YOU ARE HERE:INNOVATIVE THINKING Boost for Bradwell B plans as ‘third generation’ nuclear reactor gets green light
Plans to build a new nuclear power plant in Essex have been given a significant boost, after the Environment Agency and Office for Nuclear Regulation (ONR) signed off on the proposed reactor design.
Bradwell B Power Company (BrB) – consisting of CGN and EDF – is developing proposals for two UK HPR1000s to be constructed at the Bradwell site in Essex, adjacent to the existing Magnox power station.
The UK HPR1000s are pressurised water reactors with several active and passive safety design features developed following the Fukushima disaster in Japan. They include multiple redundancy shutdown systems and have been dubbed a “third-generation nuclear technology”.
The reactors are designed by CGN and similar reactors have so far only been constructed at three sites in China.
After a four-year design consultation, ONR has issued a Design Acceptance Confirmation (DAC) and the Environment Agency has issued a Statement of Design Acceptability (SoDA) – which effectively means that the reactor has been deemed “suitable for construction in the UK”.
The Environment Agency was particularly impressed with the role HPR1000s could play in achieving the UK government’s net zero ambitions.
Environment Agency nuclear regulation manager Saffron Price Finnerty said: “At the Environment Agency we are responding to the climate emergency as a priority, as we set out in our plan EA2025 – Creating a Better Place.
“De-carbonising energy supplies is a key objective for the UK and nuclear power is an important part of Government’s energy policy to deliver a net zero future. The Environment Agency’s role in this, through our regulation and the advice we provide, is ensuring that new nuclear power stations will meet high standards of environmental protection and waste management, and that communities and the environment are properly protected.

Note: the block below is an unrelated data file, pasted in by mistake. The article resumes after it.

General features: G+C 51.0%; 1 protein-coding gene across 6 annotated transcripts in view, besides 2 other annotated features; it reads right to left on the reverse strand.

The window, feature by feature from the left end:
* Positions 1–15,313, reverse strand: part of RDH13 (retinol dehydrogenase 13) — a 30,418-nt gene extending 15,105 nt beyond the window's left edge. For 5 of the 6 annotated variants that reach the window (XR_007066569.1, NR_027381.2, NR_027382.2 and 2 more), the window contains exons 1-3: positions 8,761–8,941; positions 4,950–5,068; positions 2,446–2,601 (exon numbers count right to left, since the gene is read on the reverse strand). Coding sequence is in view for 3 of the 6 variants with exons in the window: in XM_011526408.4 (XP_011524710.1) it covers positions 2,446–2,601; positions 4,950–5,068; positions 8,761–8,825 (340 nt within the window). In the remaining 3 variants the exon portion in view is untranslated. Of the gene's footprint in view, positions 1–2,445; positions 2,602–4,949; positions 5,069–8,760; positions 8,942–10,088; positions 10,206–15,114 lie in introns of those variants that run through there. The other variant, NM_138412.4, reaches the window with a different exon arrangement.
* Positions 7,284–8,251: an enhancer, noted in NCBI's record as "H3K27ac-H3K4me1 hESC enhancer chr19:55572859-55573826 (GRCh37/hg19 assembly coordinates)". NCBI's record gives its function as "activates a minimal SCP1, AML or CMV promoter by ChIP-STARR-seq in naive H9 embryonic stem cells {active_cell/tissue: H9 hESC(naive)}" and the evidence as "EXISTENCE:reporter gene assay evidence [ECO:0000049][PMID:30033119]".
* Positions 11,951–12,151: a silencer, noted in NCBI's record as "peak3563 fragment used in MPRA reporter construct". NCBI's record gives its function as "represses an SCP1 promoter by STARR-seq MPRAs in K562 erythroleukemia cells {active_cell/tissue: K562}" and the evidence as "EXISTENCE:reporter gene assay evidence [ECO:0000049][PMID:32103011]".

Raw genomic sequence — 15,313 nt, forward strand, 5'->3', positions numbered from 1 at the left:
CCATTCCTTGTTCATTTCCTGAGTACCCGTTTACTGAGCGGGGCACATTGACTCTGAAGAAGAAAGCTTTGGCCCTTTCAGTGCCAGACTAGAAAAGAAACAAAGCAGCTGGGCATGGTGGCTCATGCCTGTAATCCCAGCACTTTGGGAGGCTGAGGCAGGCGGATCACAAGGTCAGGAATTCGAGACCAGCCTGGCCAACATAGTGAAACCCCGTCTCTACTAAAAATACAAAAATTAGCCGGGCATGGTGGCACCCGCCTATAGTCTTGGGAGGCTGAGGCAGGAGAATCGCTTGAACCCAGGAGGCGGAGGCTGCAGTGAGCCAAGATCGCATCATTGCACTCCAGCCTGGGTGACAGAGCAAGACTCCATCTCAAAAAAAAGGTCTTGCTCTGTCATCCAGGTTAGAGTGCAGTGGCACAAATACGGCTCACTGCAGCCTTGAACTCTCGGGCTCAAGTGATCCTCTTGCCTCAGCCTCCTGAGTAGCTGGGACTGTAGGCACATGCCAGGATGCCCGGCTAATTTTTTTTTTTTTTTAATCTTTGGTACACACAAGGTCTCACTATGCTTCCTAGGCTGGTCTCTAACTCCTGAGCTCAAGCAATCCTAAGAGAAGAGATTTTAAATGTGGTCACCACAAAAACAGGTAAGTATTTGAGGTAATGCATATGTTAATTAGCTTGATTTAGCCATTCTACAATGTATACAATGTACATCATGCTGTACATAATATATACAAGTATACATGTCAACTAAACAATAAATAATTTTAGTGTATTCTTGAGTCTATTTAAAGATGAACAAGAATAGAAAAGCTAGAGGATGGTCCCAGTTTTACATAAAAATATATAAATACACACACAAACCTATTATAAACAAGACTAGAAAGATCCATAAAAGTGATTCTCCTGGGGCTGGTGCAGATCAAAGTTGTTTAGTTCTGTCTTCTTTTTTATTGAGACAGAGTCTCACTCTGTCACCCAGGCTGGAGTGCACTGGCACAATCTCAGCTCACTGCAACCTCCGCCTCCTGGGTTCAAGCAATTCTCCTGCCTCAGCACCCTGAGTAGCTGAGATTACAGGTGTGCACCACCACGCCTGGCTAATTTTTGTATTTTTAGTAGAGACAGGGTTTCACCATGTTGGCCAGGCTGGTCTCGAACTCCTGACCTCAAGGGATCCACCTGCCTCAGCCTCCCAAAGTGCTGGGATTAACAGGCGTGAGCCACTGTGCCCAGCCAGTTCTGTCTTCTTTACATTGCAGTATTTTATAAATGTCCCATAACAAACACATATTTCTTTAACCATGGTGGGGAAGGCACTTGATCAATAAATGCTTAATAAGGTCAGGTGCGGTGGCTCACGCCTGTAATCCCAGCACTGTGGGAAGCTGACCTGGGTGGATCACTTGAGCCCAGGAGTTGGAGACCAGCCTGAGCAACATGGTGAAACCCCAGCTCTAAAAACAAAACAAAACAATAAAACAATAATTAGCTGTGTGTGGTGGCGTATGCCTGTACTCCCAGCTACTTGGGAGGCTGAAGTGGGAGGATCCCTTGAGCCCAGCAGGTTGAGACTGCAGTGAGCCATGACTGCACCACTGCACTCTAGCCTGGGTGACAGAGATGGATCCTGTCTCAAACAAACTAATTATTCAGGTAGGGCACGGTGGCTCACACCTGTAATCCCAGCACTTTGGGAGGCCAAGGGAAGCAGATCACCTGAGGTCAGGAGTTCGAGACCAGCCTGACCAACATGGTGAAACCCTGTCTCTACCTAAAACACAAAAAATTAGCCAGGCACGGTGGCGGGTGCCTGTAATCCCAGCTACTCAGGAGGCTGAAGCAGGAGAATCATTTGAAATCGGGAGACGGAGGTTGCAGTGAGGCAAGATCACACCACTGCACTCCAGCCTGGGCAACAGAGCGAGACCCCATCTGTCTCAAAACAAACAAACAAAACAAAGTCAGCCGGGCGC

“We have completed a rigorous assessment of the UK HPR1000 and concluded that it is capable of meeting those high standards that we expect. This is why we are issuing a Statement of Design Acceptability for the UK HPR1000 to the partners in this design, China General Nuclear, EDF and General Nuclear International Ltd.”
Finnerty added: “It is a credit to the hard work of all the people involved in this assessment, in the UK, China and France, that this work programme has been completed on a time that was proposed in January 2017. I’d also like to thank all who responded to our public consultation and provided comments that we’ve carefully considered in coming to our decision.”
The reactor core of the HPR1000 is made up of 177 sets of 3.6m fuel assemblies. Each fuel assembly consists of 264 fuel rods, 24 guide tubes and one gauge pipe which are arranged in a 17 by 17 array.
The Bradwell B site was designated by the government in 2011 as being potentially suitable for a new nuclear power station. The twin reactors would be able to generate 2.2GW of electricity, enough to power around 4M homes.
Developers have suggested that construction would take between nine and 12 years with more than 9,000 workers needed during the height of construction.
Design assessment of the UK HPR1000 began in January 2017. The Environment Agency previously raised six potential design issues (GDAs) after completing its initial assessment, including heating, ventilation and air conditioning systems, methods of disposing radioactive waste and the inconsistent use of design safety precedents.
A GDA issue is an “unresolved issue that is significant, but resolvable”, and which needs resolving before construction of the reactor starts. Having now carried out its detailed assessment, the Environment Agency is satisfied that there are now no GDA issues with the UK HPR1000 design.
However, the Environment Agency has also raised 45 assessment findings. An assessment finding is an unresolved issue that is not considered critical to the decision to start construction – however, they will need to be addressed during the design, procurement, construction or commissioning phase of any new build project.
In its ruling the Environment Agency added: “We will expect a future operator to address these at the appropriate stage in the life cycle of the power station. […]
“We do not believe that any of the assessment findings are so fundamental that they are unlikely to be resolved satisfactorily before or during site-specific permitting.”
ONR chief nuclear inspector Mark Foy added: “The UK HPR1000 design has been assessed against the high levels of safety and security expected in the UK, and issuing the Design Acceptance Confirmation – after rigorous and detailed assessments undertaken by a wide range of my specialist inspectors – means we consider the UK HPR1000 design is suitable for deployment in the UK.”